When Oglethorpe left Georgia in 1743 (1742 ?) he gave Mary a ring from his finger. After malaria claimed four of Mary's sons and her husband John, she married a man named Matthews, who also died. In 1744 she married Thomas Bosomworth, who was previously the chaplain to Oglethorpe's regiment. Reverend Bosomworth was a very shrewd individual. Up until her marriage to Bosomworth, Mary had never closed to labor for the good of the colony. After her marriage to Thomas, her conduct was such as to keep the whites in constant fear of massacre and extermination.

Bosomworth set about winning the Creek Indians to his devious ways. He convinced Malatche (brother of Mary) to have himself proclaimed as emperor of the Creek nation. Then he procured from the Creek emperor a deed of conveyance to he and Mary of the islands of Ossabaw, Sapelo, and St. Catherine. Thomas then convinced the Creek nation to proclaim Mary as the "Empress of Georgia." He used Mary's influence and previous rapport to his own good.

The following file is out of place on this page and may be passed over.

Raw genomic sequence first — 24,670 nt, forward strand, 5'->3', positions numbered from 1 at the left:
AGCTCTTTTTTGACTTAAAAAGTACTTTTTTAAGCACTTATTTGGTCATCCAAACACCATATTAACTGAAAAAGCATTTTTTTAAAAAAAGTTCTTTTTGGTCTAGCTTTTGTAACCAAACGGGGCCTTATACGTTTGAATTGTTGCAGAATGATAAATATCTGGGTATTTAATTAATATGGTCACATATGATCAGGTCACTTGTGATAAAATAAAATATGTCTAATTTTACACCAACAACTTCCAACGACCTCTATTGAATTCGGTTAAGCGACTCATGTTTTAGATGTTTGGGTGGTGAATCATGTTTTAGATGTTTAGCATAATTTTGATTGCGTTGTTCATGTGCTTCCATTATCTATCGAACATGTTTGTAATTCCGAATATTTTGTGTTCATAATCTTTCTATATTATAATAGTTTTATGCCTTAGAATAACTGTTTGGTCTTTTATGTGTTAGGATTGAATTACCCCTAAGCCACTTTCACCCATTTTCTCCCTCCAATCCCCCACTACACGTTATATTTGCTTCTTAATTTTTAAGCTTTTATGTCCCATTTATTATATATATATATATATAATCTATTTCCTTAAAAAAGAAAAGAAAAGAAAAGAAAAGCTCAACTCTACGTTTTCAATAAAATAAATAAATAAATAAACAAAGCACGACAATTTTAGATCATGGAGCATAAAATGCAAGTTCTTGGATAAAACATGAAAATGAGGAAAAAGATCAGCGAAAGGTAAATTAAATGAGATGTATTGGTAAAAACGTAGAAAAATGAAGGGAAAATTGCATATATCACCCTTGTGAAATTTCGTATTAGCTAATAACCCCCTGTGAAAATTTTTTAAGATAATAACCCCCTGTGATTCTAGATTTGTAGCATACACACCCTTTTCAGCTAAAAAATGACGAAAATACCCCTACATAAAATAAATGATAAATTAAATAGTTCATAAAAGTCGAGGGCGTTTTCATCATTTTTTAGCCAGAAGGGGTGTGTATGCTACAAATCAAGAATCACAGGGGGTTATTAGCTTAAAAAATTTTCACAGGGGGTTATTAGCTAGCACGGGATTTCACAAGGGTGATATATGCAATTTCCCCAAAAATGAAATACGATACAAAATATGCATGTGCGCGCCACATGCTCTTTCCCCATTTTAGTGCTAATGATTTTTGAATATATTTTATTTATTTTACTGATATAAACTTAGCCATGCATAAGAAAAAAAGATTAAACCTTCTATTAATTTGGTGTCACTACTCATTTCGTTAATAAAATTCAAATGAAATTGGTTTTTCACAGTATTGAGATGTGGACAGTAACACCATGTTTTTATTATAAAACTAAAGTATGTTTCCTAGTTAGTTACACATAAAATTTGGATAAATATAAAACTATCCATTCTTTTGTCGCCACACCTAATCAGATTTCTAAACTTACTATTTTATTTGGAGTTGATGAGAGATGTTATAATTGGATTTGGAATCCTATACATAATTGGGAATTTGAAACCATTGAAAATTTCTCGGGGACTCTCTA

Mary, having won support of all the Indians, made instant demand for surrender of all the lands that had belonged to the Upper and Lower Creek Indians. In August 1749 while meeting in Savannah, Mary and Thomas were privately arrested due to debts Thomas owed in South Carolina for cattle. The Indian Chiefs and council president met on several occasions to negotiate the return of lands to the Indians. Bosomworth repented of his folly, wrote to the council president apologizing for his wanton conduct.

During this time Thomas continually fought to secure the money owed Mary for her services when she was working for General Oglethorpe. Around 1759 (1757 ?), Governor Ellis settled Mary's claims by giving her 450 pounds sterling for goods she had expended in the King's service. She was also allowed 1650 pounds sterling for her services as agent. In addition, she was given 2000 pounds sterling from the auction sale of Ossabaw and Sapelo. A grant of St. Catherine Island was also made to Mary Bosomworth for her many good deeds she did for the Colonists in her better days before her mind had been poisoned by Reverend Bosomworth. The Bosomworths lived there for the rest of their lives and are buried there.

Seven Seas